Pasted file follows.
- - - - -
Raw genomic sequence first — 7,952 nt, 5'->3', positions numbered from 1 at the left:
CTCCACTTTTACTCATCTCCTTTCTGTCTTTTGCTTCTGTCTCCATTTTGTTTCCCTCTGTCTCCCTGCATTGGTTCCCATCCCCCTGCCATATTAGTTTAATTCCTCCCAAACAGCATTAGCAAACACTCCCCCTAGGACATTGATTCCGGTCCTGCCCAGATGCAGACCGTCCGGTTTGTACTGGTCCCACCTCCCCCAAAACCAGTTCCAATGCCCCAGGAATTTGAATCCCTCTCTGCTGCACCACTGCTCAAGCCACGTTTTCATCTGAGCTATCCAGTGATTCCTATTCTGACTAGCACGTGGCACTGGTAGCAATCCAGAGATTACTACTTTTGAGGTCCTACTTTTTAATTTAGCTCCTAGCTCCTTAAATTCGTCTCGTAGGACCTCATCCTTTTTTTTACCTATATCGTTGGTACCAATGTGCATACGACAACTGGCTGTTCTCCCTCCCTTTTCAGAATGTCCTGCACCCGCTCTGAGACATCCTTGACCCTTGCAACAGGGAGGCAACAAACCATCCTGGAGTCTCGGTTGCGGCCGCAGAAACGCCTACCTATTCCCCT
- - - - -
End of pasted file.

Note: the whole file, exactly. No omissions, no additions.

Raw genomic sequence first — 7,952 nt, 5'->3', positions numbered from 1 at the left:
CTCCACTTTTACTCATCTCCTTTCTGTCTTTTGCTTCTGTCTCCATTTTGTTTCCCTCTGTCTCCCTGCATTGGTTCCCATCCCCCTGCCATATTAGTTTAATTCCTCCCAAACAGCATTAGCAAACACTCCCCCTAGGACATTGATTCCGGTCCTGCCCAGATGCAGACCGTCCGGTTTGTACTGGTCCCACCTCCCCCAAAACCAGTTCCAATGCCCCAGGAATTTGAATCCCTCTCTGCTGCACCACTGCTCAAGCCACGTTTTCATCTGAGCTATCCAGTGATTCCTATTCTGACTAGCACGTGGCACTGGTAGCAATCCAGAGATTACTACTTTTGAGGTCCTACTTTTTAATTTAGCTCCTAGCTCCTTAAATTCGTCTCGTAGGACCTCATCCTTTTTTTTACCTATATCGTTGGTACCAATGTGCATACGACAACTGGCTGTTCTCCCTCCCTTTTCAGAATGTCCTGCACCCGCTCTGAGACATCCTTGACCCTTGCAACAGGGAGGCAACAAACCATCCTGGAGTCTCGGTTGCGGCCGCAGAAACGCCTACCTATTCCCCT